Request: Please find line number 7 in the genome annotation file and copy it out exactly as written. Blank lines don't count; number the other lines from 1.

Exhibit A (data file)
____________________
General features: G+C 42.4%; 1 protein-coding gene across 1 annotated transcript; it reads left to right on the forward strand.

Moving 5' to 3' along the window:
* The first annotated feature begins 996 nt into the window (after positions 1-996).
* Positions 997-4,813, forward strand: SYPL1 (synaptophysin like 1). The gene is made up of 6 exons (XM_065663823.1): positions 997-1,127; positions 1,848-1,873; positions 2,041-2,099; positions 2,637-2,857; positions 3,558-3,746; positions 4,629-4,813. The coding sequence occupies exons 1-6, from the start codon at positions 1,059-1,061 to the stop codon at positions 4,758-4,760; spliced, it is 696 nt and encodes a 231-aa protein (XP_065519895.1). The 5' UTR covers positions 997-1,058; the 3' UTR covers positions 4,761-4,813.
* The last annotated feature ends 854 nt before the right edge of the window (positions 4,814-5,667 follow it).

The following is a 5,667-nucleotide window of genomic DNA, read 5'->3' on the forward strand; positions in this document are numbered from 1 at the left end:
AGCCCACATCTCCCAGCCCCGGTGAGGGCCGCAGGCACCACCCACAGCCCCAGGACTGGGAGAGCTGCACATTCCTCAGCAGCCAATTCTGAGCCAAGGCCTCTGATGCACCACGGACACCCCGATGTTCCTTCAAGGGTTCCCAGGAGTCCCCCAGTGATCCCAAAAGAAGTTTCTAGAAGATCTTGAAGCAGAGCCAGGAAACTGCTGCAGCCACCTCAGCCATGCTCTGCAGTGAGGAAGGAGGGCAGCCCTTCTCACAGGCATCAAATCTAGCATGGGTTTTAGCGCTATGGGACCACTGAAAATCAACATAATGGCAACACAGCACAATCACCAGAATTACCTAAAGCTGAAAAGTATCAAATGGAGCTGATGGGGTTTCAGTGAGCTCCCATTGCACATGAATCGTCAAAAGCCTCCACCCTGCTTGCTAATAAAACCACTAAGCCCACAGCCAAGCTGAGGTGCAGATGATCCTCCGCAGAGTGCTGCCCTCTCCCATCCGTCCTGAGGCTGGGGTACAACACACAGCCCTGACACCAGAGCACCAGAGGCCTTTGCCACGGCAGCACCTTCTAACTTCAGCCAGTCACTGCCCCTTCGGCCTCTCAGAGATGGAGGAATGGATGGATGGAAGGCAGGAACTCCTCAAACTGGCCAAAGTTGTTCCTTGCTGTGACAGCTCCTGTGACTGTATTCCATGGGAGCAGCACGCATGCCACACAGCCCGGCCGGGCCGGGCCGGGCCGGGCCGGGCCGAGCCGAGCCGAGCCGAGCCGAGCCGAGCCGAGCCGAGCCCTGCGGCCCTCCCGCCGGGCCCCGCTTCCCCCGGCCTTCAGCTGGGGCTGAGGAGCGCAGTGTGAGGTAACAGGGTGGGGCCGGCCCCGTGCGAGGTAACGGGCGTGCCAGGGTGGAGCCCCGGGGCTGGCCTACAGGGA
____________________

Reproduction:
AGCCCACATCTCCCAGCCCCGGTGAGGGCCGCAGGCACCACCCACAGCCCCAGGACTGGGAGAGCTGCACATTCCTCAGCAGCCAATTCTGAGCCAAGGCCTCTGATGCACCACGGACACCCCGATGTTCCTTCAAGGGTTCCCAGGAGTCCCCCAGTGATCCCAAAAGAAGTTTCTAGAAGATCTTGAAGCAGAGCCAGGAAACTGCTGCAGCCACCTCAGCCATGCTCTGCAGTGAGGAAGGAGGGCAGCCCTTCTCACAGGCATCAAATCTAGCATGGGTTTTAGCGCTATGGGACCACTGAAAATCAACATAATGGCAACACAGCACAATCACCAGAATTACCTAAAGCTGAAAAGTATCAAATGGAGCTGATGGGGTTTCAGTGAGCTCCCATTGCACATGAATCGTCAAAAGCCTCCACCCTGCTTGCTAATAAAACCACTAAGCCCACAGCCAAGCTGAGGTGCAGATGATCCTCCGCAGAGTGCTGCCCTCTCCCATCCGTCCTGAGGCTGGGGTACAACACACAGCCCTGACACCAGAGCACCAGAGGCCTTTGCCACGGCAGCACCTTCTAACTTCAGCCAGTCACTGCCCCTTCGGCCTCTCAGAGATGGAGGAATGGATGGATGGAAGGCAGGAACTCCTCAAACTGGCCAAAGTTGTTCCTTGCTGTGACAGCTCCTGTGACTGTATTCCATGGGAGCAGCACGCATGCCACACAGCCCGGCCGGGCCGGGCCGGGCCGGGCCGGGCCGAGCCGAGCCGAGCCGAGCCGAGCCGAGCCGAGCCGAGCCCTGCGGCCCTCCCGCCGGGCCCCGCTTCCCCCGGCCTTCAGCTGGGGCTGAGGAGCGCAGTGTGAGGTAACAGGGTGGGGCCGGCCCCGTGCGAGGTAACGGGCGTGCCAGGGTGGAGCCCCGGGGCTGGCCTACAGGGA